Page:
News | June 24, 2009

Siemens Backs Medical Imaging Before Congress

Thomas Miller, CEO for the Workflow and Solutions Division, Siemens Healthcare

June 25, 2009 - Siemens Healthcare's CEO for the Workflow and Solutions Division, Thomas Miller, testified yesterday before the Health Subcommittee, Committee on Energy and Commerce, U.S. House of Representatives on the need for healthcare reform and the importance of medical imaging.

In his testimony on ways to improve the quality of healthcare delivery while reducing its overall costs, Miller noted that there is undeniable evidence that medical imaging finds disease earlier, renders some invasive procedures obsolete, and saves lives. The medical imaging industry has worked hard to generate savings and efficiencies by developing physician-driven appropriateness guidelines that will ensure appropriate and effective use of diagnostic technologies, while assuring every patient has access.

"The evidence that medical imaging finds disease earlier, renders some invasive procedures obsolete, and saves lives, is irrefutable," said Miller. "Through medical imaging, we gain tremendous knowledge about disease. We can detect it earlier, intervene sooner and, therefore, achieve better outcomes. That is the solution to our healthcare crisis. And, diagnostic imaging, with its insight into the human body - is the key."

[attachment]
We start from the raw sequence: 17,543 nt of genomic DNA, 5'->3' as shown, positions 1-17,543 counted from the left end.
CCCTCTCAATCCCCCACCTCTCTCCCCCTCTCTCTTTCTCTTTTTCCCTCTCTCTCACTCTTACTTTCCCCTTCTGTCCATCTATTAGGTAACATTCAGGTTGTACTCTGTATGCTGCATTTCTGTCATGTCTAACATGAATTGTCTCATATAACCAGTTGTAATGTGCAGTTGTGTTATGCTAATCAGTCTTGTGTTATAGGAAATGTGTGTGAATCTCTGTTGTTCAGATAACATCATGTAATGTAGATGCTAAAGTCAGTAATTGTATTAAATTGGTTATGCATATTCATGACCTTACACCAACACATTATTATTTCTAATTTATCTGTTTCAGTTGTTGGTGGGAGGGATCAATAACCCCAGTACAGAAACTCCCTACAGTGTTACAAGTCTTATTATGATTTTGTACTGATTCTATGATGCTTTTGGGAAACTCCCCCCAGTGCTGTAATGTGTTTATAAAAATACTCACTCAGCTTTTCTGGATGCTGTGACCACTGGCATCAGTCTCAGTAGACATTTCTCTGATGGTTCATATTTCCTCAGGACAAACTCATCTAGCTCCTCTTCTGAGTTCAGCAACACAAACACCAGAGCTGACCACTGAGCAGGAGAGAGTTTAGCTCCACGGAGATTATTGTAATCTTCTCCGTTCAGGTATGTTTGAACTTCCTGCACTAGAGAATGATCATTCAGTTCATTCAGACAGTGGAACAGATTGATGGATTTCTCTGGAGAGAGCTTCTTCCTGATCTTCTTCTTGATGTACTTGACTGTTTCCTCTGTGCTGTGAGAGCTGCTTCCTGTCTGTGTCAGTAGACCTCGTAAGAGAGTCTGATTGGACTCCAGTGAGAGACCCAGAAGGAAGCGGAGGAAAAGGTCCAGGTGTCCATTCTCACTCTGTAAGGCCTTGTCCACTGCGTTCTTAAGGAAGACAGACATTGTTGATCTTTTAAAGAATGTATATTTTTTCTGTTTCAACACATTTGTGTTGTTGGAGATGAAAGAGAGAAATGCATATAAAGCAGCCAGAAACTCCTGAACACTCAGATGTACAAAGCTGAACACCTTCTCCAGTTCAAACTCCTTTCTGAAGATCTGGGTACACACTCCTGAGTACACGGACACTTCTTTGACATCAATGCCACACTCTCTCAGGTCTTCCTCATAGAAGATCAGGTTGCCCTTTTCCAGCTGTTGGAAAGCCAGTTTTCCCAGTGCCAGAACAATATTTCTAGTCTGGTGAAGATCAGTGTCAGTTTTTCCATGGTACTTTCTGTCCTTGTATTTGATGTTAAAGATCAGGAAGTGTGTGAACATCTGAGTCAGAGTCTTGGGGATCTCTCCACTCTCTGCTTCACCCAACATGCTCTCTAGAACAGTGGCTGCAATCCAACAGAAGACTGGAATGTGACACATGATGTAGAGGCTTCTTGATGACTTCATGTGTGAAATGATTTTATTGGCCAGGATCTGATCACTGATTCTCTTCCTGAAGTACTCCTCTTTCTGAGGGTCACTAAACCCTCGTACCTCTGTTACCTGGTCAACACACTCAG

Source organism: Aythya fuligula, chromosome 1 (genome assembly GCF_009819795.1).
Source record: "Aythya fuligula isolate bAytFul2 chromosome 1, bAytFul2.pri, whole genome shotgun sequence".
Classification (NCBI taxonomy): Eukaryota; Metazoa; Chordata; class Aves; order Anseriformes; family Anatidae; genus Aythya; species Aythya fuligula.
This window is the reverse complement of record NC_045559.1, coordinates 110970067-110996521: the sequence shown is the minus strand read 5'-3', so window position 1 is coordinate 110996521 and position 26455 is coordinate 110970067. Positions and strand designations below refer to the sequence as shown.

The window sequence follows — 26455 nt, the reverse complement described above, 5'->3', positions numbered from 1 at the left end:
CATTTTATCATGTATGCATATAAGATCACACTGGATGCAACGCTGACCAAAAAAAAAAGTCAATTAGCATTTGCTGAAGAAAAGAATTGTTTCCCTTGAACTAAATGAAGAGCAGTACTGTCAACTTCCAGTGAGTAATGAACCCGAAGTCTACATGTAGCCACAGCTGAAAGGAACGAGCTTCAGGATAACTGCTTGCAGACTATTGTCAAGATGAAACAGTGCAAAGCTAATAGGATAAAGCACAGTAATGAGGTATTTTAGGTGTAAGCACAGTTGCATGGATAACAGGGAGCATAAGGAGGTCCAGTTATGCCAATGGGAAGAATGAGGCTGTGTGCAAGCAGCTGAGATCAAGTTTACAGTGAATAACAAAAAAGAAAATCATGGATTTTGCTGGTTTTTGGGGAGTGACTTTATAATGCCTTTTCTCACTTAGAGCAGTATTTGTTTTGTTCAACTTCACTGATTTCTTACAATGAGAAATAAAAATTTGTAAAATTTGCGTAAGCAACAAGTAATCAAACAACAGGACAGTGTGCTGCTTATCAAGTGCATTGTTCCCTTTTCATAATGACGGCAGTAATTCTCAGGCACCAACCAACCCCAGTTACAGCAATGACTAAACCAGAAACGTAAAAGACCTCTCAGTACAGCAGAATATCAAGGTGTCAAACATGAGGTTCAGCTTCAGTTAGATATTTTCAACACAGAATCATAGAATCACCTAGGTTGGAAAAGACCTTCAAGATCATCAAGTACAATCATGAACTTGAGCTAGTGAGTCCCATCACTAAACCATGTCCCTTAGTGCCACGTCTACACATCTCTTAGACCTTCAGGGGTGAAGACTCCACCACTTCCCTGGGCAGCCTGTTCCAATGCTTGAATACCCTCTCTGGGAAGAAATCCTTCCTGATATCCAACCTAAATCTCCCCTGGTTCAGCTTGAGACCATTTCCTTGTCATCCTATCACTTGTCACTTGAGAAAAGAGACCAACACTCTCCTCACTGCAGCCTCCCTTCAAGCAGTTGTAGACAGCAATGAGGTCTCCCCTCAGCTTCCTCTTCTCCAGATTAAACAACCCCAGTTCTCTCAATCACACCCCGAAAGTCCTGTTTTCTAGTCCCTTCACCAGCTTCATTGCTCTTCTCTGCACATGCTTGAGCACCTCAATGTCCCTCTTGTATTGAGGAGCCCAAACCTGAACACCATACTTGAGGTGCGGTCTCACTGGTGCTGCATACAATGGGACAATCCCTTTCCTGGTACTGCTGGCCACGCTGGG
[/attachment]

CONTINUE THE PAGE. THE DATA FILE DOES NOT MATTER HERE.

Mr. Miller presented to the Committee the facts about medical imaging:

1. Diagnostic technologies support more cost-effective care by enabling earlier, faster and more accurate diagnosis, eliminating the need for expensive and invasive surgeries and inappropriate therapies, reducing hospital admissions, and, in many cases, avoiding costs of long-term chronic conditions.
2. The growth in medical imaging can be attributed to its transformational effect on medicine for almost every facet of every disease. Physicians know that medical imaging is simply the best tool they have to diagnose disease with confidence. And, the great majority of physicians have one overriding interest: to achieve the best possible outcomes for their patients.
3. The best means to reduce costs and overuse is by creating a more efficient healthcare system through Healthcare Information Technology and to manage medical imaging utilization through physician-driven appropriateness guidelines.

"Advanced diagnostic imaging technologies don't just improve health - they save lives. Simply ask any woman whose mammogram detected breast cancer in its earliest stages to make her a survivor. Ask anyone whose Coronary CT Angiography found blocked arteries before he/she suffered a catastrophic - or fatal - heart attack," noted Miller.

For more information: www.siemens.com/healthcare

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